DUBAI: In the run-up to the crucial COP28 meeting in Dubai, negotiators are expected to focus not only on reducing the most dangerous greenhouse gas, CO2, but also on another potent heat-trapping emission: methane.
This relatively short-lived gas is a key target for countries aiming to quickly slash emissions and combat climate change, particularly due to significant leaks from fossil fuel infrastructure.
Methane, the primary component of natural gas, is the second-largest contributor to climate change, accounting for approximately 16 percent of the warming effect. While it remains in the atmosphere for only about 10 years, its warming impact is much more potent than CO2, being 28 times greater over a 100-year timescale and 80 times over 20 years.
The sources of methane emissions are diverse, with approximately 60 percent linked to human activity and the remaining 40 percent from natural sources, mainly wetlands. Agriculture is the largest contributor, responsible for about a quarter of emissions, primarily from livestock digestion and rice cultivation. The energy sector, including coal, oil, and gas, is the second-largest human-caused source.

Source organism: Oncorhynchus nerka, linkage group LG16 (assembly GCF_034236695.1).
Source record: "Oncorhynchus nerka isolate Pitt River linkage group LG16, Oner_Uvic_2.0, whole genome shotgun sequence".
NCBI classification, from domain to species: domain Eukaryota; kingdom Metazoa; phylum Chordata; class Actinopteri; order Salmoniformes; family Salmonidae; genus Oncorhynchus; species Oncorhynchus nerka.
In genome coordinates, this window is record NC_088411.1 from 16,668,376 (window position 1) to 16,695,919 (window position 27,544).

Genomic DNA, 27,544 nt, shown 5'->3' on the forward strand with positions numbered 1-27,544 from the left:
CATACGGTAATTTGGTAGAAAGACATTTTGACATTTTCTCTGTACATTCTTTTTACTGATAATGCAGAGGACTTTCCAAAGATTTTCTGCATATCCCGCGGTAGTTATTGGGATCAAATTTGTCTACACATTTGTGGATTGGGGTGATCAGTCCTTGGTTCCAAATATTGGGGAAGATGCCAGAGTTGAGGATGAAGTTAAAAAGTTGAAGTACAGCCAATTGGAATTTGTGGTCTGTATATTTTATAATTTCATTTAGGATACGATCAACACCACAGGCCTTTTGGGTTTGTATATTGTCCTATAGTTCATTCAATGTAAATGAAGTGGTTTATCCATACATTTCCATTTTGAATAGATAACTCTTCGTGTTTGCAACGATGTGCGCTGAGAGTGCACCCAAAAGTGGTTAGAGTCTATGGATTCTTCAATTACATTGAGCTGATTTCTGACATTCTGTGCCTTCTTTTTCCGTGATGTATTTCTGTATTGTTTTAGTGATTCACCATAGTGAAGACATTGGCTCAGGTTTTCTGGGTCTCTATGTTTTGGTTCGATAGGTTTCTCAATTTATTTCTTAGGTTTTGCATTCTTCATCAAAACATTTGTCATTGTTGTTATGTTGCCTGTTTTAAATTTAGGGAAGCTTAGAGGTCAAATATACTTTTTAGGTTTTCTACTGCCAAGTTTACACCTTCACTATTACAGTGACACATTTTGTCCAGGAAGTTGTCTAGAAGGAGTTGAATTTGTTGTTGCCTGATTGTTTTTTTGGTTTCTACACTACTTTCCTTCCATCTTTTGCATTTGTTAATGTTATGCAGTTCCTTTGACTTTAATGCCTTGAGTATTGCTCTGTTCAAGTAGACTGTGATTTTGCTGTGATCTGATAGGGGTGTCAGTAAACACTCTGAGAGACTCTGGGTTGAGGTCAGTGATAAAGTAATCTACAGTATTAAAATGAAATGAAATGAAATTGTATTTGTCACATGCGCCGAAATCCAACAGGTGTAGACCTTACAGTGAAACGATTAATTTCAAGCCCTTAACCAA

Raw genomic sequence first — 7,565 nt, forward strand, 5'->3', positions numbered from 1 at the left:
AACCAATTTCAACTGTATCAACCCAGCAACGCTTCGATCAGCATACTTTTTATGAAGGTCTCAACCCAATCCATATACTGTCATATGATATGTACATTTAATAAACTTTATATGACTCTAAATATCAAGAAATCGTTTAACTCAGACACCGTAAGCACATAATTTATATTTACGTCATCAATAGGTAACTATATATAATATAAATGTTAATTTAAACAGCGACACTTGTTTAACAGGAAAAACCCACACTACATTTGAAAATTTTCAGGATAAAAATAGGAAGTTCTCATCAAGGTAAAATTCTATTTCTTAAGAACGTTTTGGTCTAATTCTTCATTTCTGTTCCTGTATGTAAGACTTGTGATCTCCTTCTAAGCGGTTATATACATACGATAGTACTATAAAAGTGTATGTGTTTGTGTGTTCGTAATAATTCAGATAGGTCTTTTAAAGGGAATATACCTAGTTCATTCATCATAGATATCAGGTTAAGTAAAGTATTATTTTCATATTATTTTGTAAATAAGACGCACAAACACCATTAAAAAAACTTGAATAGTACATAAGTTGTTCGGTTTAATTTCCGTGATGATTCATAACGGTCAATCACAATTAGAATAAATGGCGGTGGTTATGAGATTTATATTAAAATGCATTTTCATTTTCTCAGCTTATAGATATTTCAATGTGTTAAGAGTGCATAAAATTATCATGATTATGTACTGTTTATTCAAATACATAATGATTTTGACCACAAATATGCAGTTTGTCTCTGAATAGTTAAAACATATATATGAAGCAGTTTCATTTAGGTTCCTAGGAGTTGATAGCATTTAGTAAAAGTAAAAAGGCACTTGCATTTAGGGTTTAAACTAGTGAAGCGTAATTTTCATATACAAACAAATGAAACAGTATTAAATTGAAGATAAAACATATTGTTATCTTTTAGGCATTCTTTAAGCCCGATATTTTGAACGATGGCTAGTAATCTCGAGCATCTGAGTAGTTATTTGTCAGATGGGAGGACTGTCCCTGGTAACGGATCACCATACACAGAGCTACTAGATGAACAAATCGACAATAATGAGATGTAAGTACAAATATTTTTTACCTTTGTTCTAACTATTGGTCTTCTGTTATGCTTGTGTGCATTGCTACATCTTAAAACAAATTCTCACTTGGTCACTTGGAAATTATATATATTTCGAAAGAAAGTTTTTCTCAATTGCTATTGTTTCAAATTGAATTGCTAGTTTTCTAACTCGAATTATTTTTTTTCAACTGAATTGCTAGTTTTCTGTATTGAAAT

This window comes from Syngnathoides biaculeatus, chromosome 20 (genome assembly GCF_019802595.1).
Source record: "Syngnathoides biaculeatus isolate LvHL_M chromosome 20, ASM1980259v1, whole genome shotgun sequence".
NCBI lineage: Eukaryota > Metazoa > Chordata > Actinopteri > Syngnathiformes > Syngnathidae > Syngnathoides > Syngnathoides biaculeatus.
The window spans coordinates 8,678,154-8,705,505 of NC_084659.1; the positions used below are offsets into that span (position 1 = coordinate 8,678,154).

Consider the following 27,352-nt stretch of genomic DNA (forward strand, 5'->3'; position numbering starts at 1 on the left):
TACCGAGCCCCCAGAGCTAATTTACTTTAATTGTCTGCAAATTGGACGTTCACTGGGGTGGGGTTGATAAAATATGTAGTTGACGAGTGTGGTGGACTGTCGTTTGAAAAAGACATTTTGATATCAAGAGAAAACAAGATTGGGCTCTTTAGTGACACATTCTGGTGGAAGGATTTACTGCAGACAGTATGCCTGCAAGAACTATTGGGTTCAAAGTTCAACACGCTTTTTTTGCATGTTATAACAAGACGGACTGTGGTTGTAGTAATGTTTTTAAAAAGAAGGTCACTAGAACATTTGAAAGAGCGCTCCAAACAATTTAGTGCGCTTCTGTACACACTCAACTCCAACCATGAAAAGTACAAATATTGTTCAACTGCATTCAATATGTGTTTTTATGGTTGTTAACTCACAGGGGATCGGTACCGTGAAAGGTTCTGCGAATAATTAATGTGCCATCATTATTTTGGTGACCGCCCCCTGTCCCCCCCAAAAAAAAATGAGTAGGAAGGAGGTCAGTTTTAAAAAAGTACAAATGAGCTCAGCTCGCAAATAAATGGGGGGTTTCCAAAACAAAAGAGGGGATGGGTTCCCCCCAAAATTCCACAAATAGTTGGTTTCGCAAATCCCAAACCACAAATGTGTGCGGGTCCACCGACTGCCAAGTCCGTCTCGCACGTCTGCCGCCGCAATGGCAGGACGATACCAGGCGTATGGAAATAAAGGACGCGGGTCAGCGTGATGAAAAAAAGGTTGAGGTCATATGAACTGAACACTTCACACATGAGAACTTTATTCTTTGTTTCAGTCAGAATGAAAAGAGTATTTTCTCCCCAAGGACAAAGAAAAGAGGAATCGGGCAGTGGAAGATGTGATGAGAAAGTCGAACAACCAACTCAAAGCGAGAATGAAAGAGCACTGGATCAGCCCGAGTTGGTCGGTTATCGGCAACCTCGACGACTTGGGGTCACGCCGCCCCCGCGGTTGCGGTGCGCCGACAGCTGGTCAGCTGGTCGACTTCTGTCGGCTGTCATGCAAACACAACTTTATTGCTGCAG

Efforts to reduce methane emissions could yield significant benefits. A recent report from the International Energy Agency (IEA) suggests that rapid cuts in methane emissions related to the fossil fuel sector could prevent up to 0.1 degrees Celsius of warming by mid-century. This reduction would have a substantial impact, equivalent to removing all cars and trucks worldwide from the road.
Repairing leaky infrastructure, eliminating routine flaring and venting during pipeline maintenance, and modifying animal diets are among the measures suggested to achieve these reductions. The joint EU-US “Global Methane Pledge,” launched in 2021, aims to reduce worldwide methane emissions by 30 percent by 2030, with around 150 countries signing on. However, notable absentees include China, India, and Russia.
Ahead of COP28, there are calls for a substantial strengthening of the methane pledge, with a formalized reduction target of around 60 percent in the energy sector. Scientists emphasize the need for a binding agreement and rigorous measures to hold countries accountable. Both the United States and China have announced plans to include methane in their climate action, but quantified targets remain to be seen. Oil and gas giants, including the Oil and Gas Climate Initiative, are also proposing commitments, aiming for zero emissions from their activities by 2030. The outcomes at COP28 could significantly shape global efforts to address methane emissions and combat climate change.